The vestibule door was unlocked. It was always unlocked, so that
in bad weather the boy from Reilly's candy store could drop off the
newspapers. In the left corner, he glimpsed the Times, the News, the
Mirror. Maybe the footprints belonged to the newspaper boy. Maybe.
Then, pushing the door open a few inches, he saw the baby stroller.
It was worn and ratty with age, strands of its wicker hood sprung and
loose. Like something bought at a secondhand shop. Under a pile of
covers, his head wrapped in a green scarf and a yellow wool hat, was a
He knew this boy with the wide, wary brown eyes. He had not seen
him since the boy was six days old, another unformed infant huddled
in the nursery of New York Hospital. But he had his mother's eyes,
and her blond hair. That morning Grace had let him hold the boy,
saying only that the boy's father, Rafael Santos of Cuernavaca, Mexico,
was out running errands. She was not even seventeen that morning,
his and Molly's only child. Now a child with a child. Smart, gifted,
spoiled, but a child. Like ten thousand other young mothers in New
York. When Delaney returned to the hospital, late the next morning,
she and the baby were gone. Almost three years now. The postcards
came for a while. From Key West. From Cuba. Later Grace wrote a
longer letter from Mexico, telling Delaney and Molly that all three
Santoses had boarded a ship to Veracruz, with stops along the way. I
tried calling before we left, she wrote. Nobody was home. Molly read the
letter fi rst, then slapped it against Delaney's chest. "Spoiled rotten,"
she said. "By you." There were a few more letters, cryptic or guarded,
as if Grace was afraid of having them read by anyone else. And then
the letters stopped. It was like an erasure on a charcoal drawing. Grace
was there in his life, and in Molly's, but not there. He never did meet
the goddamned husband.
He unlocked the inner vestibule door and wheeled the silent boy
into the hall, closing doors firmly behind him. His own bedroom was
to the left on the street side, the former parlor converted long ago by
some forgotten inhabitant, with the former bedroom now full of chairs
and couches, looking out on the back garden. Sliding oak doors separated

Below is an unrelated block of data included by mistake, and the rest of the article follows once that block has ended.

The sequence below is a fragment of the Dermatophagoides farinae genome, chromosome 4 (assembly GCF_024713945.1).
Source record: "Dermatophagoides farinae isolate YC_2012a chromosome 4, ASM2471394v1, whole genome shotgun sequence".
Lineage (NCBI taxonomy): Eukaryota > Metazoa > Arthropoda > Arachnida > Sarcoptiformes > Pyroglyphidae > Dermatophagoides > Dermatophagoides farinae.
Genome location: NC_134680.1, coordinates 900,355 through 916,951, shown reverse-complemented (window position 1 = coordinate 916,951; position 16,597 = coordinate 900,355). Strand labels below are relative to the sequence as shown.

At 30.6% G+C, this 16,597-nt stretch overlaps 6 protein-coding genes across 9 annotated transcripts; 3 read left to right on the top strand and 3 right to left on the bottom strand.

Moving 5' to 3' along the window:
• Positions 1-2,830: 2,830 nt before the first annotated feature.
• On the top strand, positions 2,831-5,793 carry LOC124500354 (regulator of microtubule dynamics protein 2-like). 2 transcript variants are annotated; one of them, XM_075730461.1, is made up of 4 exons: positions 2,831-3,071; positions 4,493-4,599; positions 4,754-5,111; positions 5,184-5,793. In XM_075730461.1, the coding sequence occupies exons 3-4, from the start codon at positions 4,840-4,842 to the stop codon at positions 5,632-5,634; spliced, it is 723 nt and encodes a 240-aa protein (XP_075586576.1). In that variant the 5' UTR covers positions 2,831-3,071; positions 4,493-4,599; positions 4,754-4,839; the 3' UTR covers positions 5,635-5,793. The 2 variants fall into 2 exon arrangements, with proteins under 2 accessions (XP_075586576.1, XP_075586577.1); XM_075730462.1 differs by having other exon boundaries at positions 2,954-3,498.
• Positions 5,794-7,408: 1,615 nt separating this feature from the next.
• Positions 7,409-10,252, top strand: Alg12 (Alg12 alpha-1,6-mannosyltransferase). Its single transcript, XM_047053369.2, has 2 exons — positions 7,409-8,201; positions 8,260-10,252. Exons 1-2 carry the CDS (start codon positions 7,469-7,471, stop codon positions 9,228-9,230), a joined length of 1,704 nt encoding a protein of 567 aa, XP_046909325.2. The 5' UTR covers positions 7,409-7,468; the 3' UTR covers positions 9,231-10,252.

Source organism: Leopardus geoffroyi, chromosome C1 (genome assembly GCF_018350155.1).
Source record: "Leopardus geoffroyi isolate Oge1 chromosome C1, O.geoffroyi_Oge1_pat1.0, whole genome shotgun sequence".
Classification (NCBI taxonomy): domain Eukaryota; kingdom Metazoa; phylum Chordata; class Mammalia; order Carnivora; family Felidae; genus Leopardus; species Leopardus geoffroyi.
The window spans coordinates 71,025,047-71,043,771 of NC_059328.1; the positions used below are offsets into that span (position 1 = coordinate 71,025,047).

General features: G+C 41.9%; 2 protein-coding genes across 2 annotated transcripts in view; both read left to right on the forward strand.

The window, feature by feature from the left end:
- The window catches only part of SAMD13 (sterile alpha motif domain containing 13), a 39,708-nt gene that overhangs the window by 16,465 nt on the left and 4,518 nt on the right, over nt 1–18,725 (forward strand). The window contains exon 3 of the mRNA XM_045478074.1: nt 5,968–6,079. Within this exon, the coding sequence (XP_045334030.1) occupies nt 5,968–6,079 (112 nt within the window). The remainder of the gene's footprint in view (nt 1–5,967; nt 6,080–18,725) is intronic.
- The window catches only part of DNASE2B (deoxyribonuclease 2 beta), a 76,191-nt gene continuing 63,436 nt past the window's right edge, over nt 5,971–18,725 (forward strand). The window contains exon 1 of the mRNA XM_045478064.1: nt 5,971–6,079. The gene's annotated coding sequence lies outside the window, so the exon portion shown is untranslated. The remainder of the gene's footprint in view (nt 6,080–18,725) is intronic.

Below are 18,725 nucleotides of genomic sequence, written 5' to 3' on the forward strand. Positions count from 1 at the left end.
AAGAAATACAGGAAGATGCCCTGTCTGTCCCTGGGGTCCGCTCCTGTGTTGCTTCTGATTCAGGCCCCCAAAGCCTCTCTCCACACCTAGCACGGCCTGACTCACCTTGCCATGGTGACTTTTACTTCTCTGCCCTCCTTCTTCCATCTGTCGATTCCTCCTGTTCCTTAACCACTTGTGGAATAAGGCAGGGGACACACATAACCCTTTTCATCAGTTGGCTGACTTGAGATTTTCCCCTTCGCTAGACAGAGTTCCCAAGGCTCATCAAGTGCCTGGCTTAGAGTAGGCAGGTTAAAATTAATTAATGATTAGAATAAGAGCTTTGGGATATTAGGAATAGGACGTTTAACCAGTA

the rooms, but the parquet fl oors stretched from front windows
to rear like a dense oaken plain. He gently freed the boy from the
blankets, thinking: Goddamned swaddling clothes. The boy had a
lighter version of his mother's dark blond hair, and he gazed up at
Delaney in silence. And then Delaney saw the letter on the boy's lap.
Addressed DADDY. Sealed. He dropped it on the bed. Thinking: I'll read
this later, but not in front of the boy. I don't want him to see my rage.
She will explain herself, of course, but I can't stop now. He slipped off
his heavy clothes and felt a chilly dampness penetrating the room.
Thinking: Build a fire. He lifted the child, breathing hard on the boy's
cold cheeks. Then the boy moved his arms. His face looked as if he
had a toothache.
"Mamá," he said, waving a freed hand toward the door. With an
accent on the second syllable. "Mamá?"
"We'll find her, boy. Don't worry."
The boy was wearing a pale blue snowsuit with a dark blue sweater
underneath, and Delaney removed it and then lifted him and placed
him standing beside the bed, his feet planted on the threadbare Persian
rug. Carlos. His name is Carlos. A good weight. Maybe twentynine,
thirty pounds. A healthy weight. Clear skin too. Small white
teeth. He smelled of milk. The boy stood there, a hand on the mattress,
gazing around at the strange high- ceilinged room, with its electric
lights rising from the channels of old gas lamps, the dark glazed
paintings on the walls, the dresser that held Delaney's clothes. The
boy was looking at the two framed photographs on top of the dresser.
Delaney's wife, Molly, when she was twenty-five. Grace, when she was
sixteen, about the time she met Rafael Santos somewhere out in the
city. Delaney thought: The boy has intelligent eyes. Yes. His mother's
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